2022 Air Quality Management Governance Lekgotla
The Annual Air Quality Governance Lekgotla is an annual event for intergovernmental coordination and cooperation in respect to the air quality management in the country. The Lekgotla provides a platform where government officials gather to discuss the progress made by all spheres of government with regard to the implementation of the National Environmental Management: Air Quality Act, 2004 (Act No. 39 of 2004) (AQA).
The Air Quality Governance Lekgotla provides an opportunity for government officials to share experiences, best practices and to agree on possible solutions/mechanisms in addressing common challenges faced by government in air quality management field, hence continuous capacity building at the local authority for the effective implementation of the Air Quality Act. The Lekgotla will deal with, amongst others, the ambient air quality monitoring, strategy development, the Atmospheric Emission Licensing (AELs), Compliance Monitoring and Enforcement and Capacity building.
The Lekgotla will take place in the period 3 – 5 October 2022, followed by a 2-day conference of the National Association of Clean Air (NACA). The second and third days of Lekgotla are open for the participation of external stakeholders to engage government and contribute to the national air quality management efforts.
Format of the Lekgotla and logistics
- The 2022 Lekgotla will be hybrid conference. Space for physical attendance has been allotted per province. Government officials should engage their Provincial Air Quality Officer to register their interest in physical participation in accordance with the allocated space per province. Please visit our registration page and register your participation at the Lekgotla. Registration opened 05 September 2022.
- The Lekgotla will be held at the Premier Hotel OR Tambo in Kempton Park, Ekurhuleni. Please visit www.premierhotels.co.za to get further information about the venue and accommodation options where you require. Participants should cover their own travel and accommodation expenses where they are interested in attending the Lekgotla physically.
- Physical participation from all other stakeholders and members of the public will be on a first come first served basis on the online registration portal.
The 2022 Air Quality Governance Lekgotla will consolidate government’s vision and common purpose of capacitating the air quality management sector for an effective national air quality management effort and accelerated reduction of atmospheric pollution. It will provide an opportunity to celebrate progress, and reflect on the achievements since 2004, when the National Environmental Management: Air Quality Management Act was promulgated and set the pathway for an effective regulatory framework to ensure the realisation of the right of South Africa’s citizen to clean air.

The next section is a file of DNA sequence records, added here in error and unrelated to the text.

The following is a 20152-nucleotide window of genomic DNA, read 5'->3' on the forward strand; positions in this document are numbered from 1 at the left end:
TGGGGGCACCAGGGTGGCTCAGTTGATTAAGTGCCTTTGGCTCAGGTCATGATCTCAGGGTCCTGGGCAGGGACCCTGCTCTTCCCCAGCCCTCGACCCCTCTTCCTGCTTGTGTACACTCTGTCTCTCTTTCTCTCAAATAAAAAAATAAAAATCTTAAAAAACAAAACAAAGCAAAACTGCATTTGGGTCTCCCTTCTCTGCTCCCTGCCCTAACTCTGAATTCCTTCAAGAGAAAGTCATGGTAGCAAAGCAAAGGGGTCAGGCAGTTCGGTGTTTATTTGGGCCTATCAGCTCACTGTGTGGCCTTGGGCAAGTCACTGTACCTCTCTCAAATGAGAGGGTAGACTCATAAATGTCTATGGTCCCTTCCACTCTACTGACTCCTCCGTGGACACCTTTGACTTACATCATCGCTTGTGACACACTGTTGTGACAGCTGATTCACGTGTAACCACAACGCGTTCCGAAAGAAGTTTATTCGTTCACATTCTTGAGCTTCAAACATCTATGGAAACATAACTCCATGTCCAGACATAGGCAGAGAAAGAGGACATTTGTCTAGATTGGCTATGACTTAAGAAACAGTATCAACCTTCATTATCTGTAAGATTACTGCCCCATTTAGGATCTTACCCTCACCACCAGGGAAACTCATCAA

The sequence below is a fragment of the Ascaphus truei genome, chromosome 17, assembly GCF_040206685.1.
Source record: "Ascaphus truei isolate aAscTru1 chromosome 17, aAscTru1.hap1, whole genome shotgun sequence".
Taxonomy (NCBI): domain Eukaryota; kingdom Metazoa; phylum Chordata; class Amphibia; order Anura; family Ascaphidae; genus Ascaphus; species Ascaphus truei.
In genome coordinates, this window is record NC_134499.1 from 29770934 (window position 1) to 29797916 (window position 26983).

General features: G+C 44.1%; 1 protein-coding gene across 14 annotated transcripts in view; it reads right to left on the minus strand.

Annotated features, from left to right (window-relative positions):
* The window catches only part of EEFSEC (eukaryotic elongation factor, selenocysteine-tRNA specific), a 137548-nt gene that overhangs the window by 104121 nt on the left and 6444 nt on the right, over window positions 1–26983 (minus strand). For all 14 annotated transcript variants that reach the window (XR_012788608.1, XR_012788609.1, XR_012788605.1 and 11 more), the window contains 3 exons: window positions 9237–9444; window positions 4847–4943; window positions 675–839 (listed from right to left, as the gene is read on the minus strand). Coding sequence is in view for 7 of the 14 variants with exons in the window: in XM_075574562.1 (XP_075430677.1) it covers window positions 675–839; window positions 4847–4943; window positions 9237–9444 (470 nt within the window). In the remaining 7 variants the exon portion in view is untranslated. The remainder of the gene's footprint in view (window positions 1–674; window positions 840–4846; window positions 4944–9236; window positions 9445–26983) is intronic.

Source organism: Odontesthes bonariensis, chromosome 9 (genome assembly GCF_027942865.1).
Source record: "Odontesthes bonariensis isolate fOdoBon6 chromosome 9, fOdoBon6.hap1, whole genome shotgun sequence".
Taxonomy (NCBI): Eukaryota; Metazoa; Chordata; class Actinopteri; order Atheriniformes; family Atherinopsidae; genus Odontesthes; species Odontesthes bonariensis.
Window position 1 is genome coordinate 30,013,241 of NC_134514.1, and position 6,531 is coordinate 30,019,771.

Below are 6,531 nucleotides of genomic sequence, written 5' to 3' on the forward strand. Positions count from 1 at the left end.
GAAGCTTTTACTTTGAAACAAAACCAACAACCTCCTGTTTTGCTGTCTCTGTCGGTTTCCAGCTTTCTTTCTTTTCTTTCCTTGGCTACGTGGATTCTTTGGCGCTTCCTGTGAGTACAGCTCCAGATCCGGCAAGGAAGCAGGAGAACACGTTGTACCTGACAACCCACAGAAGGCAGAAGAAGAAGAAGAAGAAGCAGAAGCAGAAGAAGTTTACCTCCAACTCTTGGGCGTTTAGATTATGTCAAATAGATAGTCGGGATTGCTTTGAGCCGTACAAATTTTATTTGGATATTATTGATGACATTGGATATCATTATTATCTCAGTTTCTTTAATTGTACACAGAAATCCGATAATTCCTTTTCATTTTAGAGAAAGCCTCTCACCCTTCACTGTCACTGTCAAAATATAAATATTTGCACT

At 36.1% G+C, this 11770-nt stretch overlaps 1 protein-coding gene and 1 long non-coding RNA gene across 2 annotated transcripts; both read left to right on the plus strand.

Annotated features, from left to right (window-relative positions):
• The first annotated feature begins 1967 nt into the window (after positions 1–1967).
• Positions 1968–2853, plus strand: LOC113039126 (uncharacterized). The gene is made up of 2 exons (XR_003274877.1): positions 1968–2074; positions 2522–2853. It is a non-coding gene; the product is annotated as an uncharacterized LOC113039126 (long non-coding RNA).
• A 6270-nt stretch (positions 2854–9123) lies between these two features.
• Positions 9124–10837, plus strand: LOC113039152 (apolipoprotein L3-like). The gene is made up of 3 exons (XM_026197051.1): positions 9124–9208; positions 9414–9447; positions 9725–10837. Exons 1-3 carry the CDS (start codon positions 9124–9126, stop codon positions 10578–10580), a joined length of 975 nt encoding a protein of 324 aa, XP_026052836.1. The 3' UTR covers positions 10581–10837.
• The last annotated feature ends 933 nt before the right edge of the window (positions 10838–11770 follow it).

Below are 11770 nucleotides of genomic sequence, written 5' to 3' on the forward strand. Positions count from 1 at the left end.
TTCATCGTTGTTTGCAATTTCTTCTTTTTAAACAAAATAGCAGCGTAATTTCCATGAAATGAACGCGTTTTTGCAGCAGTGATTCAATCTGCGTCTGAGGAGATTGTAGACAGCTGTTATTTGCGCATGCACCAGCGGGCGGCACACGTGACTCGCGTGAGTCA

The 2022 Air Quality Governance Lekgotla will be hosted to:
- Strengthen the roadmap for scaling up systemic implementation of emission reduction programmes and pollution reduction
- Facilitate an interactive dialogue with all stakeholders on progress, challenges and opportunities in South Africa’s air quality management programs.
- Engage on the review of key policy instruments in the air quality management regulatory framework.
- ntroducing to the air quality fraternity the ongoing national dialogue on the “Just Transition” to a lower carbon and climate resilient society and the co-benefits to air quality management
2022 marks 18 years post the coming into effect of the National Environmental Management Air Quality Act (NEMAQA) No. 39 of 2004. This timing provides an opportunity for the air quality sector to start a reflection towards 20 years of air quality management regulation in South Africa’s democratic dispensation. The 2022 Air Quality Governance Lekgotla will be an opportunity for the air quality management fraternity to review the achievements, shortcomings, and opportunities for the sector in preparation for a new plan of action to advance the cause for clean air in South Africa post 2024, which will be the start of a new Medium Term Strategic Framework period and the 20-year mark for air quality management.
The March 2022 high court ruling declaring that the poor air quality in the Highveld Priority Area is in breach of residents' section 24(a) constitutional right to an environment that is not harmful to their health and wellbeing; is a watershed for air quality implementation across all spheres of governments. The judgement requires for government to implement significant interventions to implement the provision of air quality legislation and fast track improvements in air quality across priority areas and areas affected most by poor air quality. This judgement has demonstrated an engaged and active citizenry that demands accountability from government and enforcement of obligations of the state in terms of the law of the country. The Air Quality Lekgotla will be an opportunity for the sector to begin conceptualising and developing implementation plans as directed by the judgement
Emission Reductions Programs and Priority Area Regulations
The March 2022 high court ruling declaring that the poor air quality in the Highveld Priority Area is in breach of residents' section 24(a) constitutional right to an environment that is not harmful to their health and wellbeing; is a watershed for air quality implementation across all spheres of governments. This judgement has demonstrated an engaged and active citizenry that demands accountability from government and enforcement of obligations of the state in terms of the law of the country. The judgement requires government to enhance air pollution reduction interventions efforts to reduce air pollution in air quality priority areas and other areas affected by poor air quality. Priority area regulations are under development to enhance emission reduction mechanisms in order to bring the areas into compliance. The regulations Action plans to shift to cleaner and more competitive energy generation technologies, transport and other industrial manufacturing practices spelt out in the recently published Just Transition Framework for South African, by the Presidential Climate Commission double-up interventions to improve air quality and ultimately human health. The Air Quality Lekgotla will be an opportunity for the sector to begin conceptualising and enhancing measurable emission reduction programmes to manage pollution in priority areas and other jurisdictions of concern.